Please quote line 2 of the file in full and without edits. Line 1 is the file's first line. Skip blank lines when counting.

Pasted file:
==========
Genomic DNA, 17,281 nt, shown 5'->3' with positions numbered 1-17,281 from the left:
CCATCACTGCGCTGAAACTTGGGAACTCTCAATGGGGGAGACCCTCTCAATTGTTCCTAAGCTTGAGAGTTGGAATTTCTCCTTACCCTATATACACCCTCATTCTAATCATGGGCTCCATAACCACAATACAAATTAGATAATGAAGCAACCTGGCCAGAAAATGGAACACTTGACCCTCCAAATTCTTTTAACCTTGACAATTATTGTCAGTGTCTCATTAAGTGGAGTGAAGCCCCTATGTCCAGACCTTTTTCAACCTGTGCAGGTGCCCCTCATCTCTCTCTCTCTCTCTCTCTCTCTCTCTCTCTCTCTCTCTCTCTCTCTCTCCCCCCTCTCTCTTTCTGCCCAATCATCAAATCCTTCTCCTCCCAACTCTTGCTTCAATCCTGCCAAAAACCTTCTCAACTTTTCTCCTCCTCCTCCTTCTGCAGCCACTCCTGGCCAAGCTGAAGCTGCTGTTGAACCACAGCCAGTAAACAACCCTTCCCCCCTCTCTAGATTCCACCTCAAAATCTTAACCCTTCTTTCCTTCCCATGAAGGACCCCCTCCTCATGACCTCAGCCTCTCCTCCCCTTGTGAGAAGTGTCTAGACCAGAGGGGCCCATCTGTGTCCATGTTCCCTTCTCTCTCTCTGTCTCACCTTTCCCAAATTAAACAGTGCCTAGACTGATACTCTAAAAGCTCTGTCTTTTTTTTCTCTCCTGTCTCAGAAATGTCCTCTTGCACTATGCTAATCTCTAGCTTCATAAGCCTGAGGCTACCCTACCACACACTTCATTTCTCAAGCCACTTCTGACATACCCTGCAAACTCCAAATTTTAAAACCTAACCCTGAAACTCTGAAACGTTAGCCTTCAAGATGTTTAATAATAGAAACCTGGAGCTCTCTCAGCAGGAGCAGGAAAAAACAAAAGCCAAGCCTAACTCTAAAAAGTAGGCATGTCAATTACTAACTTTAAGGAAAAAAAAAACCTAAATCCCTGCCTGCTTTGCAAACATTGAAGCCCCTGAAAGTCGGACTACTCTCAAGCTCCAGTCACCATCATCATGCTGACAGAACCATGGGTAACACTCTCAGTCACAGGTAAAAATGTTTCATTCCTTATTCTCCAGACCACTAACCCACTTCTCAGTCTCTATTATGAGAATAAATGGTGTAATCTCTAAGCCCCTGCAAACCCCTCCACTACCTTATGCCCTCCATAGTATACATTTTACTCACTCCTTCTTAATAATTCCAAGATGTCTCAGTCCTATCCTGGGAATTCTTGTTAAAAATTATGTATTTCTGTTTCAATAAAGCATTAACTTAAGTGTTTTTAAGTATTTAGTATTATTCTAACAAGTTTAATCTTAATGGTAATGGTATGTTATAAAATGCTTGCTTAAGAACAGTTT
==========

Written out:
CCATCACTGCGCTGAAACTTGGGAACTCTCAATGGGGGAGACCCTCTCAATTGTTCCTAAGCTTGAGAGTTGGAATTTCTCCTTACCCTATATACACCCTCATTCTAATCATGGGCTCCATAACCACAATACAAATTAGATAATGAAGCAACCTGGCCAGAAAATGGAACACTTGACCCTCCAAATTCTTTTAACCTTGACAATTATTGTCAGTGTCTCATTAAGTGGAGTGAAGCCCCTATGTCCAGACCTTTTTCAACCTGTGCAGGTGCCCCTCATCTCTCTCTCTCTCTCTCTCTCTCTCTCTCTCTCTCTCTCTCTCTCTCTCTCCCCCCTCTCTCTTTCTGCCCAATCATCAAATCCTTCTCCTCCCAACTCTTGCTTCAATCCTGCCAAAAACCTTCTCAACTTTTCTCCTCCTCCTCCTTCTGCAGCCACTCCTGGCCAAGCTGAAGCTGCTGTTGAACCACAGCCAGTAAACAACCCTTCCCCCCTCTCTAGATTCCACCTCAAAATCTTAACCCTTCTTTCCTTCCCATGAAGGACCCCCTCCTCATGACCTCAGCCTCTCCTCCCCTTGTGAGAAGTGTCTAGACCAGAGGGGCCCATCTGTGTCCATGTTCCCTTCTCTCTCTCTGTCTCACCTTTCCCAAATTAAACAGTGCCTAGACTGATACTCTAAAAGCTCTGTCTTTTTTTTCTCTCCTGTCTCAGAAATGTCCTCTTGCACTATGCTAATCTCTAGCTTCATAAGCCTGAGGCTACCCTACCACACACTTCATTTCTCAAGCCACTTCTGACATACCCTGCAAACTCCAAATTTTAAAACCTAACCCTGAAACTCTGAAACGTTAGCCTTCAAGATGTTTAATAATAGAAACCTGGAGCTCTCTCAGCAGGAGCAGGAAAAAACAAAAGCCAAGCCTAACTCTAAAAAGTAGGCATGTCAATTACTAACTTTAAGGAAAAAAAAAACCTAAATCCCTGCCTGCTTTGCAAACATTGAAGCCCCTGAAAGTCGGACTACTCTCAAGCTCCAGTCACCATCATCATGCTGACAGAACCATGGGTAACACTCTCAGTCACAGGTAAAAATGTTTCATTCCTTATTCTCCAGACCACTAACCCACTTCTCAGTCTCTATTATGAGAATAAATGGTGTAATCTCTAAGCCCCTGCAAACCCCTCCACTACCTTATGCCCTCCATAGTATACATTTTACTCACTCCTTCTTAATAATTCCAAGATGTCTCAGTCCTATCCTGGGAATTCTTGTTAAAAATTATGTATTTCTGTTTCAATAAAGCATTAACTTAAGTGTTTTTAAGTATTTAGTATTATTCTAACAAGTTTAATCTTAATGGTAATGGTATGTTATAAAATGCTTGCTTAAGAACAGTTT